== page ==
Case Western Reserve University (CWRU) and its hospital partners, University Hospitals, the MetroHealth System, and the Louis Stokes Cleveland VA Medical Center, have received federal funding for a study that seeks to understand why some people have prolonged symptoms (referred to as long COVID) or develop new or returning symptoms after the acute phase of SARS-CoV-2 infection.
Case Western Reserve University is the only Ohio site in the RECOVER Initiative’s implementation phase. The university and its clinical partners are projected to receive $17 million from NIH during up to four years of patient follow-up.
The most common lingering symptoms include pain, headaches, fatigue, “brain fog,” shortness of breath, anxiety, depression, fever, chronic cough and sleep problems.
“How frequent is it? How long does it last? What makes it better? This study will answer a myriad of questions about the post-acute sequalae of SARS-CoV-2 infection (called PASC),” said NEO-CURE Contact Principal Investigator Grace McComsey, MD, an infectious diseases specialist and professor of medicine and pediatrics at CWRU, and also the Vice President of Research at University Hospitals of Cleveland.
“We will reach out to community partners, all over the region, urban and rural, to recruit survivors, especially in the Latinx and African American communities that have been so heavily and disproportionately impacted by COVID-19,” Dr. McComsey said. “Having the community involved is essential to support future development of new therapies that will be effective in the people and communities we serve here in Northeast Ohio; we need to have our local experience with COVID represented in this national study,” Dr. Nora G. Singer (Professor and co-director CWRU CoV2 research taskforce, Director Rheumatology, MetroHealth) said.
What happens during the study?
The NEO-CURE team will administer questionnaires to participants on a quarterly basis to document how they are feeling. Participants will also be asked to volunteer to have blood draws and collection of other biologic fluids. These specimens will be important in determining what are the risk factors or predictors of “long hauler syndrome” or PASC. Additionally, we want to know the range of long-term consequences of COVID, even in individuals who have seemingly recovered from symptoms.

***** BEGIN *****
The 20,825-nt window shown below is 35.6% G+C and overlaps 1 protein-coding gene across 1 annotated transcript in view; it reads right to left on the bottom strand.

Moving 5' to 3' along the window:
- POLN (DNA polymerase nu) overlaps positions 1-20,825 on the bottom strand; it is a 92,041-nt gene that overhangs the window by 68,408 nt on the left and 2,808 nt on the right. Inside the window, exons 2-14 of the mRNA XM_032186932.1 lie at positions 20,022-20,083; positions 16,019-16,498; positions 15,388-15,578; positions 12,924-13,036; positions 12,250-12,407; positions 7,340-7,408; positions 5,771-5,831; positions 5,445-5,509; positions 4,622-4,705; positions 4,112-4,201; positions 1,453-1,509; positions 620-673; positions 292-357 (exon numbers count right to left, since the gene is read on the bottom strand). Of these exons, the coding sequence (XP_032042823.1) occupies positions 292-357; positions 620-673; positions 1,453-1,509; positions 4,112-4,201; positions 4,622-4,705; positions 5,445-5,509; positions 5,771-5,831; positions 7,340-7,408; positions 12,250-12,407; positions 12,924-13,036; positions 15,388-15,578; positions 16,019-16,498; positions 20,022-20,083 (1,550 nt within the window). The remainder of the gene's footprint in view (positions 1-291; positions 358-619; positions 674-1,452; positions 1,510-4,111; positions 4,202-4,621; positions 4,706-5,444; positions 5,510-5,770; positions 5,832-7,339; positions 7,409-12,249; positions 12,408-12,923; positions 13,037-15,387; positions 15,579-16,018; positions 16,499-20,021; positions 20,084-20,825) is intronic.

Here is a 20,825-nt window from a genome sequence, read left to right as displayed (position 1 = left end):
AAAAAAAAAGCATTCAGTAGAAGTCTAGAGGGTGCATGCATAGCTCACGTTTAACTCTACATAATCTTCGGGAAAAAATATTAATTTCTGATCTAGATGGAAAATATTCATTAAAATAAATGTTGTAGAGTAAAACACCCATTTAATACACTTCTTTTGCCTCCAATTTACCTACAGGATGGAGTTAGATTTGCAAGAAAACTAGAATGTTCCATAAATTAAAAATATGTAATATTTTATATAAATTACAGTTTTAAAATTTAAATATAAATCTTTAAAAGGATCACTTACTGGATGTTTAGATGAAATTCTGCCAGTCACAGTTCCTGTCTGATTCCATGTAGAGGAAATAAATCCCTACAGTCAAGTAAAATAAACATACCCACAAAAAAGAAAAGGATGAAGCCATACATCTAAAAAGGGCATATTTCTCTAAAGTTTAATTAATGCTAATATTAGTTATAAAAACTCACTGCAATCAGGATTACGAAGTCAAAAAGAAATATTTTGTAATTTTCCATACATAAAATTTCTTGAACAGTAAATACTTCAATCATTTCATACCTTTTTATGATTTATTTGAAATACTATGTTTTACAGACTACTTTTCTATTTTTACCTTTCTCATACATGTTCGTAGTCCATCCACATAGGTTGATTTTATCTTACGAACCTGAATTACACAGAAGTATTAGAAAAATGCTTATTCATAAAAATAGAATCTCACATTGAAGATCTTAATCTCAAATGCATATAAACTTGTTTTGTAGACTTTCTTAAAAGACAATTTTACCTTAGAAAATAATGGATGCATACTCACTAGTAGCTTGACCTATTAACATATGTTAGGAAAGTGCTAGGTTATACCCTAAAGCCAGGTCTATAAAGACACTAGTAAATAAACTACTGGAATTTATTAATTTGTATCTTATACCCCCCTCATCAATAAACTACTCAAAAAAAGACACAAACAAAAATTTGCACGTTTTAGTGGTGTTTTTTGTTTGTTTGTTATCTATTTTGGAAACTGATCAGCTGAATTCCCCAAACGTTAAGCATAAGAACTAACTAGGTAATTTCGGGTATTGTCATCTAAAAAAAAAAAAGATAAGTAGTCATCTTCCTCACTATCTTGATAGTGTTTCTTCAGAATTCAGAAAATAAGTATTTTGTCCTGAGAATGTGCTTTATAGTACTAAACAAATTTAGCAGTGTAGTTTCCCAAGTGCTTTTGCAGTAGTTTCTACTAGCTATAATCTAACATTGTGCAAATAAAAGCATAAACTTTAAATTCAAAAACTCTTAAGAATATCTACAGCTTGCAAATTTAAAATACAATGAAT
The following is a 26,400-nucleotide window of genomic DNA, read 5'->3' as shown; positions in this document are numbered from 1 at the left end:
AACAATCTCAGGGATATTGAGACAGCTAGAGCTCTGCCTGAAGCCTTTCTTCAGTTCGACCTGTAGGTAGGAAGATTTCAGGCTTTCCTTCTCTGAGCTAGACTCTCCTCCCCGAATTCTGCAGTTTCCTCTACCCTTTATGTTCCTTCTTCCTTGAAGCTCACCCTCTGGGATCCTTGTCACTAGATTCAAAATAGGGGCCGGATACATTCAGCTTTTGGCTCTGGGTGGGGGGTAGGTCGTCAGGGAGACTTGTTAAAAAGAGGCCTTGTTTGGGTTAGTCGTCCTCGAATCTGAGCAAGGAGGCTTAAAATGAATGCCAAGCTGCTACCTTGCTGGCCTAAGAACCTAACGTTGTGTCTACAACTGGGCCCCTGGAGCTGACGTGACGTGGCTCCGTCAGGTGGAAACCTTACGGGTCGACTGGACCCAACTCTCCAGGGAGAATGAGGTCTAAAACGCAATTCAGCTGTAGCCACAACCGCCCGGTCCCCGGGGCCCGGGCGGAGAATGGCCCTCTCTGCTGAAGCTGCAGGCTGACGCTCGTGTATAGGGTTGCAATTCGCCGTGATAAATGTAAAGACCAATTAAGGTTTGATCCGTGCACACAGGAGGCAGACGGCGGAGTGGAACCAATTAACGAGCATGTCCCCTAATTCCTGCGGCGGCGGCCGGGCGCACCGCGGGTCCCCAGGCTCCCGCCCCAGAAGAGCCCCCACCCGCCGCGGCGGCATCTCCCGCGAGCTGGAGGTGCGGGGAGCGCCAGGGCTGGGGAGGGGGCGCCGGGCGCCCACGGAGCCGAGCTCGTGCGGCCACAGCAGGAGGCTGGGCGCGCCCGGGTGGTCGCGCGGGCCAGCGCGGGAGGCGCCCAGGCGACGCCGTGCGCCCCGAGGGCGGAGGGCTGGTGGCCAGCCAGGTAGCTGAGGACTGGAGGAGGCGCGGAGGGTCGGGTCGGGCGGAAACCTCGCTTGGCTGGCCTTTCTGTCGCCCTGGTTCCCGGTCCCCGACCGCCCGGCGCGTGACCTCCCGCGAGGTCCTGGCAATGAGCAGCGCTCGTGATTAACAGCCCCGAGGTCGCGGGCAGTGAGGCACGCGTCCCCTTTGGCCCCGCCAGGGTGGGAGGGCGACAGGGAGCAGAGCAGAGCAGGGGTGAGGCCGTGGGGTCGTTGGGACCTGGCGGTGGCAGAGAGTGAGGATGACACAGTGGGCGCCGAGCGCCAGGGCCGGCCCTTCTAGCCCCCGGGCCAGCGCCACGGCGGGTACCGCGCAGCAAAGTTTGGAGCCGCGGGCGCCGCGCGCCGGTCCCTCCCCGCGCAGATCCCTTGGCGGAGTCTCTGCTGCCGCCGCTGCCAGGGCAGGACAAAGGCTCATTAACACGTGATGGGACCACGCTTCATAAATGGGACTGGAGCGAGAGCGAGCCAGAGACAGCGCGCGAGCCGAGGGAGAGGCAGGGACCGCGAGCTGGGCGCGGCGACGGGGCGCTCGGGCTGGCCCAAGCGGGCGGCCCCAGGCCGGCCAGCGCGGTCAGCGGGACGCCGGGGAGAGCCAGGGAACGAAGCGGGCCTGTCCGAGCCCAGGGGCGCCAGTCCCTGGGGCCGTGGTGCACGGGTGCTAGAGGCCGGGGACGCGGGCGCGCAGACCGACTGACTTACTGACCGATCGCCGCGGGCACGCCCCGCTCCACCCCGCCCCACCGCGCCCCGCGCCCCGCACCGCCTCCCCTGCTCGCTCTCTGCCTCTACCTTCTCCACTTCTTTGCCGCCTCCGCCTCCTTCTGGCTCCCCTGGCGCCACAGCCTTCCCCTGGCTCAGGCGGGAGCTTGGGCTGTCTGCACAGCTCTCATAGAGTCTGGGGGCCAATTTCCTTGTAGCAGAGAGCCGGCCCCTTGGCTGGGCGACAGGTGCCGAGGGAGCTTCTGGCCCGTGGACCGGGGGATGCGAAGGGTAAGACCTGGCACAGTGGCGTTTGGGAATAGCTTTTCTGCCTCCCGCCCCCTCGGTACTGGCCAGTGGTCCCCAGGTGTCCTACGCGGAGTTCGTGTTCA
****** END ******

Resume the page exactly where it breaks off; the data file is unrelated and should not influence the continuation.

“Deep phenotyping will be done on a subset of participants, those who experience persisted or new symptoms evolved after COVID infection” said Dr. McComsey. “These tests would allow us to characterize the extent of damage to any organ systems caused by the virus.” Some of the long hauler symptoms resemble those seen in patients with autoimmune disease. As such, studying the effects of COVID in patients with immune suppression due to medications, autoimmune diseases, cancer, primary immunodeficiency, HIV, as well as those who are disabled prior to COVID, will be of great importance in understanding how the body fights acute SARS CoV-2 and the long-term effects of COVID. Other aspects of health will be measured such as social determinants of health, metabolic and endocrine function, and subtle cardiac injury that may only be evident by specialized imaging.
The NIH RECOVER Initiative cohort studies, funded by the NIH at nearly $470 million, are an important step in addressing a long-term public health problem. The U.S. Centers for Disease Control and Prevention data tracker in September reported that the nation had reached 40 million cases of COVID-19 since the pandemic began. Millions of other cases undoubtedly have gone untested and unreported. “If there are 100 million people who have had COVID-19 nationwide, even if 5% get these complications, that’s a huge health care crisis,” Dr. McComsey said. “These people had very active lives before COVID and some of them are now disabled, living with many symptoms and a fear of getting worse. We are excited to be part of this NIH initiative and help understand and treat this major healthcare issue.”